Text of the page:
- The case itself
- User's Manual
- Installation Manual
- Drivers and Utilities CD (I don't expect to use this)
- Serial ATA cable
- Power Cord
- Screws (sic) Pack
- Thermal Grease Pack
- FDD cover
iDEQ 220k: Inside the caseThe case has an external 5 1/4 and 3 1/2 inch bays plus two internal 3 1/2 bays. Each bay has the appropriate power cable and drive cable nearby, and the internal bays have both a traditional and SATA power connector. There's only one SATA data cable included, and it is packaged separately rather than preinstalled.
Others have said that the inside of the case is very nice, with rounded edges and prerouted cables. For the most part I've found this to be true. Two exceptions:
- The metal on one side of the internal drive cage is not rounded, though it wasn't sharp enough to cut me when I tried to push on it. In any case, forcing the drive cage out isn't the right approach. On the right side there is another piece which locks the cage in place. Pull this away and then slide the cage out by pulling on the front.
- The SATA power connectors appear to need an additional inch of slack to attach two SATA drives.
- When a floppy drive is installed flush with the front panel, and a floppy is inserted, the movable plate that hides the drive bays cannot be pushed "up". Either don't leave a floppy inserted, or install the floppy some distance back from the front panel.
iDEQ 220k: Unexpected Parallel bonusNear the front panel, there is a 26-pin connector marked JPRNT1. Using a spare cable from the office, I've routed this to the back where there's a punch-out hole for a DB25 connector. The cable was just long enough to reach from the connector to the back of the case. There does not appear to be a second serial port, however.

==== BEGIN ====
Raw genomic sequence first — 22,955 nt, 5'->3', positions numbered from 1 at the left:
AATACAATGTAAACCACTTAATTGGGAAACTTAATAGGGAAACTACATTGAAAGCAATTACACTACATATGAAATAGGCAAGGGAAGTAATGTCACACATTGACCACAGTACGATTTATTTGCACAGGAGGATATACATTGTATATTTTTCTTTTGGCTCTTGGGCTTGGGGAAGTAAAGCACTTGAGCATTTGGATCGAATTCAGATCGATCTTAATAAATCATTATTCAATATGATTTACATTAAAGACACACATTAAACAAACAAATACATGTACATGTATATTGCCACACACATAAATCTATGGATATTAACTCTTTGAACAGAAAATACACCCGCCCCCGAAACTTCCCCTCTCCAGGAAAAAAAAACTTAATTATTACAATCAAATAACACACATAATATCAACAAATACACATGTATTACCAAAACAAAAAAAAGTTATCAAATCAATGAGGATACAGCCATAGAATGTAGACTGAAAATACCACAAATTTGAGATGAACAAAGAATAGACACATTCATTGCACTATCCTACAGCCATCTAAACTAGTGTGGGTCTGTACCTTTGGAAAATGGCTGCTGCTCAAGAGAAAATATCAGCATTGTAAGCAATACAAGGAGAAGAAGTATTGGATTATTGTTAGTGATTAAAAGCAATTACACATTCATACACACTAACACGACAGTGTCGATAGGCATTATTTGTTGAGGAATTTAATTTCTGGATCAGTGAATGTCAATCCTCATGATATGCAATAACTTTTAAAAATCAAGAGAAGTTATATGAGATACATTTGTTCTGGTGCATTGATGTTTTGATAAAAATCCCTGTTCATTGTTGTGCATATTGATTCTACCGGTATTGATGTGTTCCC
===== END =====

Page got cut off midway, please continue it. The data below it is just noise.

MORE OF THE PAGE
iDEQ 220k: BIOS settingsThe BIOS allows you to choose whether or not to pause the bootup process for certain errors (e.g., missing keyboard), and whether the power should be on, off, or the same as before a power loss. Another nice feature is a keystroke to change the boot device just once, so that you can leave the hard disk as the default device, but easily boot an installation CD once in a blue moon.
iDEQ 220k: PC Health measurementsThese values are from the BIOS setup screens. Linux' lm_sensors installs but doesn't give plausible results.
|Supply||Actual||Voltage Error||ATX tolerance|
|VCore (+1.4)||1.36||2.85% low||N/A|
|+1.5 (AGP)||1.61||7.3% high||N/A|
|V bat. (3.3?)||3.13||5.2% low?||N/A|
iDEQ 220k: Power Management2006-09-21: I installed the BIOS update "Vbk1227bf" from a floppy disk. Now, powernow-k8 detects a capable CPU:
powernow-k8: Found 1 AMD Athlon 64 / Opteron processors (version 1.60.2) powernow-k8: 0 : fid 0xa (1800 MHz), vid 0x6 (1400 mV) powernow-k8: 1 : fid 0x2 (1000 MHz), vid 0x12 (1100 mV) cpu_init done, current fid 0xa, vid 0x6Before the BIOS update, there was an error in dmesg instead: powernow-k8: BIOS error - no PSB or ACPI _PSS objects
But now I have had several lockups in the 24 hours since enabling the cpuspeed daemon, and will be going back to a fixed-CPU-speed setup..
iDEQ 220k: The Stupid Color-Changing LEDThe blinding blue hard-drive activity LED is bad enough, but the "power on" LEDs change colors constantly in a predefined sequence of colors. I wish I could make it stop. For now, lowering the plastic piece that hides the drive bays mostly blocks the light and also prevents accidentally touching the power switch. 2006-09-06: Fixed! While the front panel items all go to a single connector at the motherboard, the power LED has a separate connector in the middle, which I've now disconnected.